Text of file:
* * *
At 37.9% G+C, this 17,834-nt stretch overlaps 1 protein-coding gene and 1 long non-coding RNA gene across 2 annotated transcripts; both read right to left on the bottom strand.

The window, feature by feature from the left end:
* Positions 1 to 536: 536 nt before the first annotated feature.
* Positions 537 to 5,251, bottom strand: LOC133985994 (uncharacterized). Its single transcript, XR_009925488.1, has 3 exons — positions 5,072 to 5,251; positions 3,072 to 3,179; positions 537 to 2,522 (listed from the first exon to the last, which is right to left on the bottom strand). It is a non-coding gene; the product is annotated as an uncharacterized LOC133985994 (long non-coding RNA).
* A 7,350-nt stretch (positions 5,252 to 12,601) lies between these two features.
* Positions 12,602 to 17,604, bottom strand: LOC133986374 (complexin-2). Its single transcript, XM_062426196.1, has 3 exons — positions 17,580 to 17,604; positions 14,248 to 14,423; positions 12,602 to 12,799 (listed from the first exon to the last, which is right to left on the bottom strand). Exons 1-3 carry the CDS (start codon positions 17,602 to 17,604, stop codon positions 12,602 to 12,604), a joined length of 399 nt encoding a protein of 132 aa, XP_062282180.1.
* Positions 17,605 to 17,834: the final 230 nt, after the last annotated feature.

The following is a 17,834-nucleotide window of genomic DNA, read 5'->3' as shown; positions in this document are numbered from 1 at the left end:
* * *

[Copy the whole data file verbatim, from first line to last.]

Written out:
At 37.9% G+C, this 17,834-nt stretch overlaps 1 protein-coding gene and 1 long non-coding RNA gene across 2 annotated transcripts; both read right to left on the bottom strand.

The window, feature by feature from the left end:
* Positions 1 to 536: 536 nt before the first annotated feature.
* Positions 537 to 5,251, bottom strand: LOC133985994 (uncharacterized). Its single transcript, XR_009925488.1, has 3 exons — positions 5,072 to 5,251; positions 3,072 to 3,179; positions 537 to 2,522 (listed from the first exon to the last, which is right to left on the bottom strand). It is a non-coding gene; the product is annotated as an uncharacterized LOC133985994 (long non-coding RNA).
* A 7,350-nt stretch (positions 5,252 to 12,601) lies between these two features.
* Positions 12,602 to 17,604, bottom strand: LOC133986374 (complexin-2). Its single transcript, XM_062426196.1, has 3 exons — positions 17,580 to 17,604; positions 14,248 to 14,423; positions 12,602 to 12,799 (listed from the first exon to the last, which is right to left on the bottom strand). Exons 1-3 carry the CDS (start codon positions 17,602 to 17,604, stop codon positions 12,602 to 12,604), a joined length of 399 nt encoding a protein of 132 aa, XP_062282180.1.
* Positions 17,605 to 17,834: the final 230 nt, after the last annotated feature.

The following is a 17,834-nucleotide window of genomic DNA, read 5'->3' as shown; positions in this document are numbered from 1 at the left end: